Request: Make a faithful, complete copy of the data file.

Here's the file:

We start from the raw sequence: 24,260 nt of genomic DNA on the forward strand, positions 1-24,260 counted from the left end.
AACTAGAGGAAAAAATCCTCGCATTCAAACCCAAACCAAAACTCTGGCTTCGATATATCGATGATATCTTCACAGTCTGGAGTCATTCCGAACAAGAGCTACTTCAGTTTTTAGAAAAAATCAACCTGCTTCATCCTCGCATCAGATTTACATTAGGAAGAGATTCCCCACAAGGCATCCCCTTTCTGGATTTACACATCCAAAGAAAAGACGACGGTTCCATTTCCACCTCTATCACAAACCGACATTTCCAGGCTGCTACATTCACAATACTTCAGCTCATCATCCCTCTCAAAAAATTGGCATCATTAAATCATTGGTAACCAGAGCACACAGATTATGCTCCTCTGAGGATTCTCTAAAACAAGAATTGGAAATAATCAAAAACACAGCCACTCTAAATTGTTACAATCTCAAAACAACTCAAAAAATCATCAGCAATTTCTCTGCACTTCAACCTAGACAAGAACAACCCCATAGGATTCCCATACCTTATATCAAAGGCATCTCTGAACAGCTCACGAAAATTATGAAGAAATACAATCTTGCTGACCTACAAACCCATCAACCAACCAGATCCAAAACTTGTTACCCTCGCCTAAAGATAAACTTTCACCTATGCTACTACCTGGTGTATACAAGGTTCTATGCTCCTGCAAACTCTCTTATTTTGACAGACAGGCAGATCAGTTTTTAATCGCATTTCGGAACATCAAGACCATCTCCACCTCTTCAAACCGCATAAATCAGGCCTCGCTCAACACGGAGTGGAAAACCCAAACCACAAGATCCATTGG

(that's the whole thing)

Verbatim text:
We start from the raw sequence: 24,260 nt of genomic DNA on the forward strand, positions 1-24,260 counted from the left end.
AACTAGAGGAAAAAATCCTCGCATTCAAACCCAAACCAAAACTCTGGCTTCGATATATCGATGATATCTTCACAGTCTGGAGTCATTCCGAACAAGAGCTACTTCAGTTTTTAGAAAAAATCAACCTGCTTCATCCTCGCATCAGATTTACATTAGGAAGAGATTCCCCACAAGGCATCCCCTTTCTGGATTTACACATCCAAAGAAAAGACGACGGTTCCATTTCCACCTCTATCACAAACCGACATTTCCAGGCTGCTACATTCACAATACTTCAGCTCATCATCCCTCTCAAAAAATTGGCATCATTAAATCATTGGTAACCAGAGCACACAGATTATGCTCCTCTGAGGATTCTCTAAAACAAGAATTGGAAATAATCAAAAACACAGCCACTCTAAATTGTTACAATCTCAAAACAACTCAAAAAATCATCAGCAATTTCTCTGCACTTCAACCTAGACAAGAACAACCCCATAGGATTCCCATACCTTATATCAAAGGCATCTCTGAACAGCTCACGAAAATTATGAAGAAATACAATCTTGCTGACCTACAAACCCATCAACCAACCAGATCCAAAACTTGTTACCCTCGCCTAAAGATAAACTTTCACCTATGCTACTACCTGGTGTATACAAGGTTCTATGCTCCTGCAAACTCTCTTATTTTGACAGACAGGCAGATCAGTTTTTAATCGCATTTCGGAACATCAAGACCATCTCCACCTCTTCAAACCGCATAAATCAGGCCTCGCTCAACACGGAGTGGAAAACCCAAACCACAAGATCCATTGG